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There have been instances where we had 9 people in the shul, and we began to daven Mincha Shabbat afternoon. We finished our individual Shmoneh Esreh, when the 10th person appeared. Can we go back and read the Torah, or since we are past that point in the service, we cannot do so?

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This has been the custom in every synagogue I've ever been in. –  Tatpurusha May 8 at 16:10
    
@Tatpurusha Which has been the custom you have seen, to go back and read the Torah or not? At my synagogue, if the tenth man walks in during Ashrei on Monday morning, we do not go back. I cannot answer for Shabbat. –  Mike May 8 at 21:59
    
@Mike To go back and read. –  Tatpurusha May 9 at 17:36

2 Answers 2

The mitzvah of reading from the Torah on Shabbos, YomTov and Mondays and Thursdays takes place during tefillah but is not dependent upon it. Certainly the preferable mode of reading from the Torah is during davening but the mitzvah lasts all day and when a minyan is available they should read from Torah. (Mishne Berurah 135:1, Shaar Hatziyun 3 and Aruch Hashulchan 135:6,7, Dagul Mervavah, Mahari Asad 58. However, some maintain that if mincha time has arrived, the Torah should not be read. See Mikraei Kodesh (Grodzinsky), Klal 13:5 and Shaarei Kedusha 10,11)

Years ago I spent my afternoons in a kosher slaughterhouse and the shochtim started working before sunrise and continued until noon with breaks after their hourly shifts. They were unable to form a minyan when they davened Shachris but, during lunch hour, when all the shochtim were off duty and could form a minyan, they read from the Torah.

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I checked with my LOR and he said that if someone makes the minyon after everyone else has davened, he can say borchu, shmoneh esrai with haiche kedusha, and the minyon can lain. The reason for this is that since a minyon is present, he can daven with what must be said in the presence of a minyon even though nobody else is davening. I am deliberately not dealing with duchening (for those whose minhag is to duchen every day) as I do not have the sources available or the time to go into it. My LOR did not discuss that case. The main question is leining if the tenth person comes after everyone else has finished davening (especially Shabbos Mincha when shmoneh esrai follows leining). Duchening does not apply for Shabbos Mincha in any case.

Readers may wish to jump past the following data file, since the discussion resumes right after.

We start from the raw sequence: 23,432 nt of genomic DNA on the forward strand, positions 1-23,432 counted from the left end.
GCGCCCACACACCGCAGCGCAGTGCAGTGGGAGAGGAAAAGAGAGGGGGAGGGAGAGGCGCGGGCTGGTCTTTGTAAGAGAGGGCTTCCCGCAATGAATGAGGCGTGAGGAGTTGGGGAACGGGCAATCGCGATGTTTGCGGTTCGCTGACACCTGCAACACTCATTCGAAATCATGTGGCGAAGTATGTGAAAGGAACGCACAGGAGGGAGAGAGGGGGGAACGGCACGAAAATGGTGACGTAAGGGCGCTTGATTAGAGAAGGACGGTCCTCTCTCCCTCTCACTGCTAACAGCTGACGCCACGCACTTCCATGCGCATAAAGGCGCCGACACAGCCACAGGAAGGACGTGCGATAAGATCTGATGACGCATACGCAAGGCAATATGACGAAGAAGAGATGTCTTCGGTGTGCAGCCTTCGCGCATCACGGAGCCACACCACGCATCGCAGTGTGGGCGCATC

Logic might seem to indicate that if everyone else can stay and no kohen has had kiddush (which would prevent the kohanim from duchening) then the kohanim should be able to go in front of the aron and duchen (during Shacharis). However, this is logic only based on the idea that a kohen who has davened already can duchen at a different minyon. I have not seen this explicitly in the various sources that I have read, but I have not seen anything to refute it either. This is the same logic that allows the Torah to be read at a separate time.

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By that logic why can't he Duchen? –  Double AA May 9 at 2:46
    
@DoubleAA I would suppose that he could, but I did not think to ask that. I just asked about regular weekday and Shabbos. –  sabbahillel May 9 at 3:21
    
Duchening is regular weekday and twice on Shabbos. –  Double AA May 9 at 3:21
    
@DoubleAA The question is only in Eretz Yisrael and I did not ask it. That would be a question for a rav in Eretz Yisroel in the area where kohanim duchen every day. As I said, I do not think that was part of the original question. You should ask the OP where he is talking about. –  sabbahillel May 9 at 13:40
    
The question is for all congregations which Duchen daily, of which there are many in Chu"l as well. The question is for any rav who can paskin independent of where he lives. It doesn't really matter what the OP was thinking or not, as we are not issuing psak to him. Sometimes I feel you don't understand how this site works... –  Double AA May 9 at 16:53

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